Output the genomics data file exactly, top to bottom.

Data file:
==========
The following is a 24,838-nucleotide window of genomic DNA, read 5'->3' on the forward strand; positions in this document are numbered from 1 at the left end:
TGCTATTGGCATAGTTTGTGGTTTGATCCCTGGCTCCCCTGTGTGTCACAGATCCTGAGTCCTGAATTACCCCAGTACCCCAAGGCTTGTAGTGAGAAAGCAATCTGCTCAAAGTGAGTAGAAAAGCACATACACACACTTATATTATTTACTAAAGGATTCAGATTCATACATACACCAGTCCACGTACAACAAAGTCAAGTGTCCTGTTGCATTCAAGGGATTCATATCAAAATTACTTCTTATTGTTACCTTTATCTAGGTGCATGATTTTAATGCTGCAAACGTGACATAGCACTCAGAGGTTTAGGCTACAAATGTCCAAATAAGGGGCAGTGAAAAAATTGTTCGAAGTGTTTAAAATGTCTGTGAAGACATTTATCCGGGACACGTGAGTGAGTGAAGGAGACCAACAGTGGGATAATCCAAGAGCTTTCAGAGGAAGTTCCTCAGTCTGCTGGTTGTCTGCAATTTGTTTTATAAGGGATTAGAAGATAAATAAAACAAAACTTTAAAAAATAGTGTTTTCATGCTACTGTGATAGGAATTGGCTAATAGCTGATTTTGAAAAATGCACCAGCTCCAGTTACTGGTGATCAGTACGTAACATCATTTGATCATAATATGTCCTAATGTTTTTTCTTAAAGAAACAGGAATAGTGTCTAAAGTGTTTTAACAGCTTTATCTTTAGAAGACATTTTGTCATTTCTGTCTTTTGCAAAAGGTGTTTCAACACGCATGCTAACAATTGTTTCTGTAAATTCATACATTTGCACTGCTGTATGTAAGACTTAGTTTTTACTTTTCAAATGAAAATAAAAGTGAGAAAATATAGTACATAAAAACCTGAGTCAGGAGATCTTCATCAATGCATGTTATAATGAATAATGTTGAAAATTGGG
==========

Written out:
The following is a 24,838-nucleotide window of genomic DNA, read 5'->3' on the forward strand; positions in this document are numbered from 1 at the left end:
TGCTATTGGCATAGTTTGTGGTTTGATCCCTGGCTCCCCTGTGTGTCACAGATCCTGAGTCCTGAATTACCCCAGTACCCCAAGGCTTGTAGTGAGAAAGCAATCTGCTCAAAGTGAGTAGAAAAGCACATACACACACTTATATTATTTACTAAAGGATTCAGATTCATACATACACCAGTCCACGTACAACAAAGTCAAGTGTCCTGTTGCATTCAAGGGATTCATATCAAAATTACTTCTTATTGTTACCTTTATCTAGGTGCATGATTTTAATGCTGCAAACGTGACATAGCACTCAGAGGTTTAGGCTACAAATGTCCAAATAAGGGGCAGTGAAAAAATTGTTCGAAGTGTTTAAAATGTCTGTGAAGACATTTATCCGGGACACGTGAGTGAGTGAAGGAGACCAACAGTGGGATAATCCAAGAGCTTTCAGAGGAAGTTCCTCAGTCTGCTGGTTGTCTGCAATTTGTTTTATAAGGGATTAGAAGATAAATAAAACAAAACTTTAAAAAATAGTGTTTTCATGCTACTGTGATAGGAATTGGCTAATAGCTGATTTTGAAAAATGCACCAGCTCCAGTTACTGGTGATCAGTACGTAACATCATTTGATCATAATATGTCCTAATGTTTTTTCTTAAAGAAACAGGAATAGTGTCTAAAGTGTTTTAACAGCTTTATCTTTAGAAGACATTTTGTCATTTCTGTCTTTTGCAAAAGGTGTTTCAACACGCATGCTAACAATTGTTTCTGTAAATTCATACATTTGCACTGCTGTATGTAAGACTTAGTTTTTACTTTTCAAATGAAAATAAAAGTGAGAAAATATAGTACATAAAAACCTGAGTCAGGAGATCTTCATCAATGCATGTTATAATGAATAATGTTGAAAATTGGG